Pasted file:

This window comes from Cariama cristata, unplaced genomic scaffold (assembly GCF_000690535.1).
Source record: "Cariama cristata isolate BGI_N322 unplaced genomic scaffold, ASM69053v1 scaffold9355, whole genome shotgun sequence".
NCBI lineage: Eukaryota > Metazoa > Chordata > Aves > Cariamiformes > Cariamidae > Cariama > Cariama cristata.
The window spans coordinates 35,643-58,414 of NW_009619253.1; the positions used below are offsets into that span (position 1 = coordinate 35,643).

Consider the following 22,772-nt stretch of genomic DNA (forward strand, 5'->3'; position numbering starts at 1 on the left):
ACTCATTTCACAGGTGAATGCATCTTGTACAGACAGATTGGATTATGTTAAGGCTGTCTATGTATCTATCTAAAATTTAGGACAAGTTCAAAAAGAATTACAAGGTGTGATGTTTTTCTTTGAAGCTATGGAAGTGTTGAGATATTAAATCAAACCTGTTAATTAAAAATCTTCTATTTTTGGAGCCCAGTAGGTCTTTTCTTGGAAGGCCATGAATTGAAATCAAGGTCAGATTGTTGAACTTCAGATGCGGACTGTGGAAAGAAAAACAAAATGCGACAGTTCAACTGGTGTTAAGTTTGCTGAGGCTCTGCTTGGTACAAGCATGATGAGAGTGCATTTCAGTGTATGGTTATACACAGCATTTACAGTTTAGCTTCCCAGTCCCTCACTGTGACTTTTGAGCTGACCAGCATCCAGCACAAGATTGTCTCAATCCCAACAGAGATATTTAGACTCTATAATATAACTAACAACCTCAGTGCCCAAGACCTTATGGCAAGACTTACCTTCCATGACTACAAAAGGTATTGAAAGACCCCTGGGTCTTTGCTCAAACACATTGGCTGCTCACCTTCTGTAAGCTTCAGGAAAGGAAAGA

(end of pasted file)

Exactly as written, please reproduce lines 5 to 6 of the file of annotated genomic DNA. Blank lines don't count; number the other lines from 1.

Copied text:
Consider the following 22,772-nt stretch of genomic DNA (forward strand, 5'->3'; position numbering starts at 1 on the left):
ACTCATTTCACAGGTGAATGCATCTTGTACAGACAGATTGGATTATGTTAAGGCTGTCTATGTATCTATCTAAAATTTAGGACAAGTTCAAAAAGAATTACAAGGTGTGATGTTTTTCTTTGAAGCTATGGAAGTGTTGAGATATTAAATCAAACCTGTTAATTAAAAATCTTCTATTTTTGGAGCCCAGTAGGTCTTTTCTTGGAAGGCCATGAATTGAAATCAAGGTCAGATTGTTGAACTTCAGATGCGGACTGTGGAAAGAAAAACAAAATGCGACAGTTCAACTGGTGTTAAGTTTGCTGAGGCTCTGCTTGGTACAAGCATGATGAGAGTGCATTTCAGTGTATGGTTATACACAGCATTTACAGTTTAGCTTCCCAGTCCCTCACTGTGACTTTTGAGCTGACCAGCATCCAGCACAAGATTGTCTCAATCCCAACAGAGATATTTAGACTCTATAATATAACTAACAACCTCAGTGCCCAAGACCTTATGGCAAGACTTACCTTCCATGACTACAAAAGGTATTGAAAGACCCCTGGGTCTTTGCTCAAACACATTGGCTGCTCACCTTCTGTAAGCTTCAGGAAAGGAAAGA